Disparities in Patterns of Conventional Versus Stereotactic Body Radiotherapy in the Treatment of Spine Metastasis in the United States

J Palliat Care. 2021 Apr;36(2):130-134. doi: 10.1177/0825859720982204. Epub 2020 Dec 23.


Introduction: The improved survival of patients even with metastatic cancer has led to an increase in the incidence of spine metastases, suggesting the need for a more aggressive palliative treatment than conventional external beam radiation therapy (cEBRT). Consequently, spinal stereotactic body radiation therapy (SBRT) has increased in popularity over the past decade. However, there has been no comparison of patterns of usage of cEBRT versus SBRT in the treatment of spinal metastases in the US.

Methods: The National Cancer Data Base (NCDB) from 2004-2013 was used for analysis. cEBRT was defined as 30 Gy in 10 fractions, 20 Gy in 5 fractions, or 8 Gy in 1 fraction. SBRT was defined as 25-32 Gy infive5 fractions, 24-32 Gy in 4 fractions, 20-32 Gy in three fractions, 14-32 Gy in 2 fractions, or 14-24 Gy in 1 fraction. Single and multivariable associations between patient demographic and cancer characteristics and type of radiation were performed.

Results: From 2004-2013, 23,181 patients with spinal metastases in the United States received cEBRT, while 1,030 received SBRT as part of their first course of treatment. Most patients (88%) received 10 fractions of radiation. Multivariable analysis suggested that non-Medicare or private insurance (adjusted OR 0.4-0.7), African-American race (adjusted OR = 0.8, 95%CI = 0.7-1.0), age 65+ (adjusted OR = 0.8), living in a region with lower population (adjusted OR 0.7), earlier year of diagnosis (OR = 0.9), and receiving treatment in a non-academic/research facility (adjusted OR 0.6) were associated with cEBRT. After controlling for other variables, regional education level was no longer significantly associated with cEBRT.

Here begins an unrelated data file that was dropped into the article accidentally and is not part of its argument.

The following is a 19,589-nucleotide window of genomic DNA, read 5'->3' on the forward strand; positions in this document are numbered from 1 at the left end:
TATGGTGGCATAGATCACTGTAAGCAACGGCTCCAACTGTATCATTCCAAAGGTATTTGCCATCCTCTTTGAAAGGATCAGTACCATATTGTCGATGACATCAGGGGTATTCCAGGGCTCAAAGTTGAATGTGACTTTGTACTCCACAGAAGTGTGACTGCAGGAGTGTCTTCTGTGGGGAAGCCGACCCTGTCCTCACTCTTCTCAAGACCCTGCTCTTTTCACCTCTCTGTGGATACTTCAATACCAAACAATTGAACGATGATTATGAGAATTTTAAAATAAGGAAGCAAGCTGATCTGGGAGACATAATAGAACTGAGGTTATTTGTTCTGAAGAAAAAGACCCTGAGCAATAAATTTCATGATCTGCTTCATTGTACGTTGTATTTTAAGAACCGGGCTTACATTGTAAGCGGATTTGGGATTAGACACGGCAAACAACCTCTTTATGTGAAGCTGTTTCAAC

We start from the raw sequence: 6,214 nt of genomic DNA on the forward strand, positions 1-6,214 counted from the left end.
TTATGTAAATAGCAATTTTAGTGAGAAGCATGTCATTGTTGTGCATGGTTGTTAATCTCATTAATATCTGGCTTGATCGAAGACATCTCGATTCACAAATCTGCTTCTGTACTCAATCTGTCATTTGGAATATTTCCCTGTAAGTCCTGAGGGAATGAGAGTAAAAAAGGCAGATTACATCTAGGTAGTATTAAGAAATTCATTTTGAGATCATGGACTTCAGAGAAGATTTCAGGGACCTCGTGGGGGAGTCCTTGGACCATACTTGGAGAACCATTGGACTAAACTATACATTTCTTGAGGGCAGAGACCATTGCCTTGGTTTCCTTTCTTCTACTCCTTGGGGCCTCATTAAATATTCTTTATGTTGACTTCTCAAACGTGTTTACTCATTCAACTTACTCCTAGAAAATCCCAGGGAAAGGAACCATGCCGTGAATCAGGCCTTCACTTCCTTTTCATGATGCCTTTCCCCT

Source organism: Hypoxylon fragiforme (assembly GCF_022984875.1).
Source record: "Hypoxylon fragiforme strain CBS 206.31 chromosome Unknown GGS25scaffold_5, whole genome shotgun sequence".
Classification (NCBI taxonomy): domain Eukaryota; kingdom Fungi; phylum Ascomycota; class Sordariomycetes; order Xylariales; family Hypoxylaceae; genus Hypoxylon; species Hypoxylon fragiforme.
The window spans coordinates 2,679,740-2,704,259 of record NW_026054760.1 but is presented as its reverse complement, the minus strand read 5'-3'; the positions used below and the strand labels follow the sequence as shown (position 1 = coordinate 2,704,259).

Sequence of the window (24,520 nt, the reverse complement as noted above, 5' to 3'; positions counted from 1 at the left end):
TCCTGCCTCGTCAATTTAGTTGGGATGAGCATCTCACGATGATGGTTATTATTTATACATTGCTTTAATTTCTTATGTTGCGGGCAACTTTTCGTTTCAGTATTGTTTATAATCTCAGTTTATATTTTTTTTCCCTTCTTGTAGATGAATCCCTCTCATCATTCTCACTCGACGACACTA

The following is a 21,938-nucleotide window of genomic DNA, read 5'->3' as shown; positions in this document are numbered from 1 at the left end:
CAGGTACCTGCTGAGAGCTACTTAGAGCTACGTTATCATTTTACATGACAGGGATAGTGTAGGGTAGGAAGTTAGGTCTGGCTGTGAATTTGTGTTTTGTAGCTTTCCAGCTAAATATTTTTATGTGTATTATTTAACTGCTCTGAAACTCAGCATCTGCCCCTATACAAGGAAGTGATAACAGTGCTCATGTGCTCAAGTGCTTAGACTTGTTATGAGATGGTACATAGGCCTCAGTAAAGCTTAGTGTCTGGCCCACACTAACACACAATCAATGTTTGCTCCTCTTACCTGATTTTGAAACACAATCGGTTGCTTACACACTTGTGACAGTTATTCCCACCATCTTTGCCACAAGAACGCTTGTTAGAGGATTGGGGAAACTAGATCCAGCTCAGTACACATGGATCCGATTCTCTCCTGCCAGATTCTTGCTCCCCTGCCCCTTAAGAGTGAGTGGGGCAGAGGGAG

Conclusions: Most patients with spine metastases were treated with cEBRT, usually with 10 fractions. Receipt of SBRT was significantly associated with race, insurance, geography, population, type of treatment facility, and year of diagnosis, even after controlling for other factors. These findings raise questions about disparities in access to and delivery of care that deserve further investigation.

Keywords: health disparities; health services research; metastatic cancer; radiation therapy; spine metastases; stereotactic body radiation therapy.

MeSH terms

  • Aged
  • Humans
  • Incidence
  • Radiosurgery*
  • Spinal Neoplasms* / secondary
  • Spinal Neoplasms* / surgery
  • Treatment Outcome
  • United States